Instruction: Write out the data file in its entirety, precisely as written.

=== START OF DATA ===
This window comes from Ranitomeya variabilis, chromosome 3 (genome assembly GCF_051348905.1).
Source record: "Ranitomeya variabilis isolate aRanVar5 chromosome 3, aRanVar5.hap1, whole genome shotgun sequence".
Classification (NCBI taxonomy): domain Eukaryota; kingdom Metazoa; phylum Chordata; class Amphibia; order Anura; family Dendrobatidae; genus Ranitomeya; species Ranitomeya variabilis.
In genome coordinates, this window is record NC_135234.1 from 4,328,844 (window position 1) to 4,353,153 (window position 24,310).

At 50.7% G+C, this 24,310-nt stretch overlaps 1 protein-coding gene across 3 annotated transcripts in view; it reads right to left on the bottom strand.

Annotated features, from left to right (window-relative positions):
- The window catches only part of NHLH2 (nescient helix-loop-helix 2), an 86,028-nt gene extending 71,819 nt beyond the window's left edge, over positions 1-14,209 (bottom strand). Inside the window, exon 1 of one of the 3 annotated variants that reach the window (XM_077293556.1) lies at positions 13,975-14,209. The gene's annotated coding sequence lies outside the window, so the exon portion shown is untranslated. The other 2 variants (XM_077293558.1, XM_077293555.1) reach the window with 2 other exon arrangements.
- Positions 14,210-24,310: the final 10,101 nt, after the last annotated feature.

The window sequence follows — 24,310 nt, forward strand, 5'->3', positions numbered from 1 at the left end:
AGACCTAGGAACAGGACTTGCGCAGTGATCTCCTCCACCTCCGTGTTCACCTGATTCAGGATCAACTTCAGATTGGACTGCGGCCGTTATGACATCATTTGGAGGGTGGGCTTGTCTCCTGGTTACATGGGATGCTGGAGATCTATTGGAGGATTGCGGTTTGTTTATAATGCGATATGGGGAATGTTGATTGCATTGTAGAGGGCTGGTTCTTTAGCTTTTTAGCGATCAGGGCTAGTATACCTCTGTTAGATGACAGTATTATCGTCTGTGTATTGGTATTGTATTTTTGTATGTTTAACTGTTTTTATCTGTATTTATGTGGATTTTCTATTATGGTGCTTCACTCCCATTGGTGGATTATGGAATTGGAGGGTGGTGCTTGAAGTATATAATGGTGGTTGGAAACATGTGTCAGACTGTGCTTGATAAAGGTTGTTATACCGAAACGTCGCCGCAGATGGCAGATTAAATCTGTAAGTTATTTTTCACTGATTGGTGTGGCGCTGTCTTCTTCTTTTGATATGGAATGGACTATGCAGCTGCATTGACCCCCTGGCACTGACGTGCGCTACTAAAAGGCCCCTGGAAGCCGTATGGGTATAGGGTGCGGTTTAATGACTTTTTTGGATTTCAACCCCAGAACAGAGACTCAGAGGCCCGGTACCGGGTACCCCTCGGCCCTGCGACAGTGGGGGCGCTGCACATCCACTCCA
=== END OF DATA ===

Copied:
This window comes from Ranitomeya variabilis, chromosome 3 (genome assembly GCF_051348905.1).
Source record: "Ranitomeya variabilis isolate aRanVar5 chromosome 3, aRanVar5.hap1, whole genome shotgun sequence".
Classification (NCBI taxonomy): domain Eukaryota; kingdom Metazoa; phylum Chordata; class Amphibia; order Anura; family Dendrobatidae; genus Ranitomeya; species Ranitomeya variabilis.
In genome coordinates, this window is record NC_135234.1 from 4,328,844 (window position 1) to 4,353,153 (window position 24,310).

At 50.7% G+C, this 24,310-nt stretch overlaps 1 protein-coding gene across 3 annotated transcripts in view; it reads right to left on the bottom strand.

Annotated features, from left to right (window-relative positions):
- The window catches only part of NHLH2 (nescient helix-loop-helix 2), an 86,028-nt gene extending 71,819 nt beyond the window's left edge, over positions 1-14,209 (bottom strand). Inside the window, exon 1 of one of the 3 annotated variants that reach the window (XM_077293556.1) lies at positions 13,975-14,209. The gene's annotated coding sequence lies outside the window, so the exon portion shown is untranslated. The other 2 variants (XM_077293558.1, XM_077293555.1) reach the window with 2 other exon arrangements.
- Positions 14,210-24,310: the final 10,101 nt, after the last annotated feature.

The window sequence follows — 24,310 nt, forward strand, 5'->3', positions numbered from 1 at the left end:
AGACCTAGGAACAGGACTTGCGCAGTGATCTCCTCCACCTCCGTGTTCACCTGATTCAGGATCAACTTCAGATTGGACTGCGGCCGTTATGACATCATTTGGAGGGTGGGCTTGTCTCCTGGTTACATGGGATGCTGGAGATCTATTGGAGGATTGCGGTTTGTTTATAATGCGATATGGGGAATGTTGATTGCATTGTAGAGGGCTGGTTCTTTAGCTTTTTAGCGATCAGGGCTAGTATACCTCTGTTAGATGACAGTATTATCGTCTGTGTATTGGTATTGTATTTTTGTATGTTTAACTGTTTTTATCTGTATTTATGTGGATTTTCTATTATGGTGCTTCACTCCCATTGGTGGATTATGGAATTGGAGGGTGGTGCTTGAAGTATATAATGGTGGTTGGAAACATGTGTCAGACTGTGCTTGATAAAGGTTGTTATACCGAAACGTCGCCGCAGATGGCAGATTAAATCTGTAAGTTATTTTTCACTGATTGGTGTGGCGCTGTCTTCTTCTTTTGATATGGAATGGACTATGCAGCTGCATTGACCCCCTGGCACTGACGTGCGCTACTAAAAGGCCCCTGGAAGCCGTATGGGTATAGGGTGCGGTTTAATGACTTTTTTGGATTTCAACCCCAGAACAGAGACTCAGAGGCCCGGTACCGGGTACCCCTCGGCCCTGCGACAGTGGGGGCGCTGCACATCCACTCCA